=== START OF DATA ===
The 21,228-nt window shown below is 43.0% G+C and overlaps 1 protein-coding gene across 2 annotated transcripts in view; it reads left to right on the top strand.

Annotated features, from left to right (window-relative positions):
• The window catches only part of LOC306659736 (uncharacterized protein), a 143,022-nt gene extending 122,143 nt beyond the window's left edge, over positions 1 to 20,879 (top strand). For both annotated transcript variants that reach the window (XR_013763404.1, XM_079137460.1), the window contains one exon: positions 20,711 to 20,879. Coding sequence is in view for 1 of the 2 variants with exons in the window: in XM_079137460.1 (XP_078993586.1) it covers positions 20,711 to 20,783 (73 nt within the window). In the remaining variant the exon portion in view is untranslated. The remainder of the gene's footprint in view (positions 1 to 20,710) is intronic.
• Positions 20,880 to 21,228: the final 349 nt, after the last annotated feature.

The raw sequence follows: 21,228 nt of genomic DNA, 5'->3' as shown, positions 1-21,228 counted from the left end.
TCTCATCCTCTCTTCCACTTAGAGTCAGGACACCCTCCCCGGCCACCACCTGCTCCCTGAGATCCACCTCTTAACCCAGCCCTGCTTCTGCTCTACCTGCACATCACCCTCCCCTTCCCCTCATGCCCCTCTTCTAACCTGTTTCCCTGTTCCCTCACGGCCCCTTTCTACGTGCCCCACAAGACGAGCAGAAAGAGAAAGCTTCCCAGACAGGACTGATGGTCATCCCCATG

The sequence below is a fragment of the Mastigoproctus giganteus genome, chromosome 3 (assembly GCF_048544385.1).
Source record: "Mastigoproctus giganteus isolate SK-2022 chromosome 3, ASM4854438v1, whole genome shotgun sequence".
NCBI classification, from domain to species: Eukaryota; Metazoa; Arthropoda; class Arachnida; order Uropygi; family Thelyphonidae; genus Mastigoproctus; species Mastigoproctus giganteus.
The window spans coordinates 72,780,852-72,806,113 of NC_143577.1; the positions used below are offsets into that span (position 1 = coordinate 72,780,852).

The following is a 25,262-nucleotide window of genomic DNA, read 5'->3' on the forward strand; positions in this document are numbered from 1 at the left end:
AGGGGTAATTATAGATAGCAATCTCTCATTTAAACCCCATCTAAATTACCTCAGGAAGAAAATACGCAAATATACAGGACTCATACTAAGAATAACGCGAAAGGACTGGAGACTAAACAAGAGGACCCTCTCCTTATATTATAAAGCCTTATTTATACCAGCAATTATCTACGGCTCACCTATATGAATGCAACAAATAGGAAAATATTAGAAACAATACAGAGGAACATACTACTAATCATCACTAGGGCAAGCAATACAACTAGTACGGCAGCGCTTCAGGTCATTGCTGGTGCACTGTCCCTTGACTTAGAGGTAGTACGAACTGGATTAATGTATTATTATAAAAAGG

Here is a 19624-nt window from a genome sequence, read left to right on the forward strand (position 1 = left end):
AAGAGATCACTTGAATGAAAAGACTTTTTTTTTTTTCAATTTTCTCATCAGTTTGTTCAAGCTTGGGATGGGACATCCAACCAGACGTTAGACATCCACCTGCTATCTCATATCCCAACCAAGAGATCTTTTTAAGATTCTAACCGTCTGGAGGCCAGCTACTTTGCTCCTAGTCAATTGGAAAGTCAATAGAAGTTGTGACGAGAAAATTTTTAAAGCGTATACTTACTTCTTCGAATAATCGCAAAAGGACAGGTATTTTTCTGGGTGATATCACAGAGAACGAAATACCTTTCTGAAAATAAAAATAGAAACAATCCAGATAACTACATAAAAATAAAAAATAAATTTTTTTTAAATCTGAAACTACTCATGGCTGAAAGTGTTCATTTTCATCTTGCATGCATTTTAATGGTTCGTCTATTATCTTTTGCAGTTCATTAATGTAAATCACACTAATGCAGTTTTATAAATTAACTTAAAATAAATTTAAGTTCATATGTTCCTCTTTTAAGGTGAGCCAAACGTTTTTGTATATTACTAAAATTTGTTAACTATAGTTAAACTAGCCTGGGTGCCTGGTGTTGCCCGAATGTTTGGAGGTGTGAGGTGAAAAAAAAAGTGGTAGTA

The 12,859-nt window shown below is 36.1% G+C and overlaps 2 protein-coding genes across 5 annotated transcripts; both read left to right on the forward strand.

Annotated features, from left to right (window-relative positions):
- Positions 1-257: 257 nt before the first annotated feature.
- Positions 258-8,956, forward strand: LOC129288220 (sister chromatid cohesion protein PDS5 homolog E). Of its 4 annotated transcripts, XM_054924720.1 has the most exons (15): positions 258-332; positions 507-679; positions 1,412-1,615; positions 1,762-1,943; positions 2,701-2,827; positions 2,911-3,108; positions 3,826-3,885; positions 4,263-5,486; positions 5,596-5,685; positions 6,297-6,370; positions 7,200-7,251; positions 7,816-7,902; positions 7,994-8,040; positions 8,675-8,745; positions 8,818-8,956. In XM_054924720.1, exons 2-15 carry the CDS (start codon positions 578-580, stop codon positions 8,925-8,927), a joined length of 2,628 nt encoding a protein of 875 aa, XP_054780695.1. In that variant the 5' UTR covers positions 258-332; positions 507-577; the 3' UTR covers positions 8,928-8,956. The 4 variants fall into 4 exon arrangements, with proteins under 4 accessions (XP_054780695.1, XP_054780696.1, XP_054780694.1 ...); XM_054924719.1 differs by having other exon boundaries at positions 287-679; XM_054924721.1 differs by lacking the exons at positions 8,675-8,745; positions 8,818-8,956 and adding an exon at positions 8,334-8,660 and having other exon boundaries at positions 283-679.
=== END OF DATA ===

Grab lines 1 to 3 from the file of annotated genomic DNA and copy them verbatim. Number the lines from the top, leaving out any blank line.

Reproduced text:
The 21,228-nt window shown below is 43.0% G+C and overlaps 1 protein-coding gene across 2 annotated transcripts in view; it reads left to right on the top strand.

Annotated features, from left to right (window-relative positions):
• The window catches only part of LOC306659736 (uncharacterized protein), a 143,022-nt gene extending 122,143 nt beyond the window's left edge, over positions 1 to 20,879 (top strand). For both annotated transcript variants that reach the window (XR_013763404.1, XM_079137460.1), the window contains one exon: positions 20,711 to 20,879. Coding sequence is in view for 1 of the 2 variants with exons in the window: in XM_079137460.1 (XP_078993586.1) it covers positions 20,711 to 20,783 (73 nt within the window). In the remaining variant the exon portion in view is untranslated. The remainder of the gene's footprint in view (positions 1 to 20,710) is intronic.